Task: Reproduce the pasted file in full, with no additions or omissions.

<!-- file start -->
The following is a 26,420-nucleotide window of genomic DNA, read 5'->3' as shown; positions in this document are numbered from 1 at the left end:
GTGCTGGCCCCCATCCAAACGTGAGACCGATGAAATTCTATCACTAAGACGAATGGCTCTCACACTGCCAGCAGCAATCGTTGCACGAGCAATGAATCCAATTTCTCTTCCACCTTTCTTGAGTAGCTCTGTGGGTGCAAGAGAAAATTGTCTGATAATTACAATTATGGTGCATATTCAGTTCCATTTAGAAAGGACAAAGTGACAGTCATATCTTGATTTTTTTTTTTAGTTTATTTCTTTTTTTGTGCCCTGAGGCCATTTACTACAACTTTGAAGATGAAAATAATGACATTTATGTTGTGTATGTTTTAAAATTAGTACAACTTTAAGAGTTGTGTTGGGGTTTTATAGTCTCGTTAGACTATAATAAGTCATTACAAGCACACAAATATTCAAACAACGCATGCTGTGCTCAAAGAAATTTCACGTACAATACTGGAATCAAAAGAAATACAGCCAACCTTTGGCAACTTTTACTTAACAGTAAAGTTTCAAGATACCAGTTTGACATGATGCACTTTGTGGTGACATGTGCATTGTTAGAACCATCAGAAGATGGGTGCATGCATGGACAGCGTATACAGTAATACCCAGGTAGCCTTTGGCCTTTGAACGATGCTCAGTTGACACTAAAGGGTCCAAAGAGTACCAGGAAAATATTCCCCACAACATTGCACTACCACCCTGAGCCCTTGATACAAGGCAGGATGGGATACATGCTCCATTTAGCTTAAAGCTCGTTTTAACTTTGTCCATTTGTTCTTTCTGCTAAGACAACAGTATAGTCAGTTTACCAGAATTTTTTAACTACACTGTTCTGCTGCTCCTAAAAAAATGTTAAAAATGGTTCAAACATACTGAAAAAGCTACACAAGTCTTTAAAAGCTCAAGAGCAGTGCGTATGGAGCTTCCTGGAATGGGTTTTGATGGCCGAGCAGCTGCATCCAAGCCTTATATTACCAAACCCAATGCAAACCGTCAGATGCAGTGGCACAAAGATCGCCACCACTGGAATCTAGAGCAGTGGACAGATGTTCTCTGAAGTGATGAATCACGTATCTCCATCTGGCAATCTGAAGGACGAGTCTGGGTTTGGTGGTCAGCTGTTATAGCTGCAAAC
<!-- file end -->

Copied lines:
The following is a 26,420-nucleotide window of genomic DNA, read 5'->3' as shown; positions in this document are numbered from 1 at the left end:
GTGCTGGCCCCCATCCAAACGTGAGACCGATGAAATTCTATCACTAAGACGAATGGCTCTCACACTGCCAGCAGCAATCGTTGCACGAGCAATGAATCCAATTTCTCTTCCACCTTTCTTGAGTAGCTCTGTGGGTGCAAGAGAAAATTGTCTGATAATTACAATTATGGTGCATATTCAGTTCCATTTAGAAAGGACAAAGTGACAGTCATATCTTGATTTTTTTTTTTAGTTTATTTCTTTTTTTGTGCCCTGAGGCCATTTACTACAACTTTGAAGATGAAAATAATGACATTTATGTTGTGTATGTTTTAAAATTAGTACAACTTTAAGAGTTGTGTTGGGGTTTTATAGTCTCGTTAGACTATAATAAGTCATTACAAGCACACAAATATTCAAACAACGCATGCTGTGCTCAAAGAAATTTCACGTACAATACTGGAATCAAAAGAAATACAGCCAACCTTTGGCAACTTTTACTTAACAGTAAAGTTTCAAGATACCAGTTTGACATGATGCACTTTGTGGTGACATGTGCATTGTTAGAACCATCAGAAGATGGGTGCATGCATGGACAGCGTATACAGTAATACCCAGGTAGCCTTTGGCCTTTGAACGATGCTCAGTTGACACTAAAGGGTCCAAAGAGTACCAGGAAAATATTCCCCACAACATTGCACTACCACCCTGAGCCCTTGATACAAGGCAGGATGGGATACATGCTCCATTTAGCTTAAAGCTCGTTTTAACTTTGTCCATTTGTTCTTTCTGCTAAGACAACAGTATAGTCAGTTTACCAGAATTTTTTAACTACACTGTTCTGCTGCTCCTAAAAAAATGTTAAAAATGGTTCAAACATACTGAAAAAGCTACACAAGTCTTTAAAAGCTCAAGAGCAGTGCGTATGGAGCTTCCTGGAATGGGTTTTGATGGCCGAGCAGCTGCATCCAAGCCTTATATTACCAAACCCAATGCAAACCGTCAGATGCAGTGGCACAAAGATCGCCACCACTGGAATCTAGAGCAGTGGACAGATGTTCTCTGAAGTGATGAATCACGTATCTCCATCTGGCAATCTGAAGGACGAGTCTGGGTTTGGTGGTCAGCTGTTATAGCTGCAAAC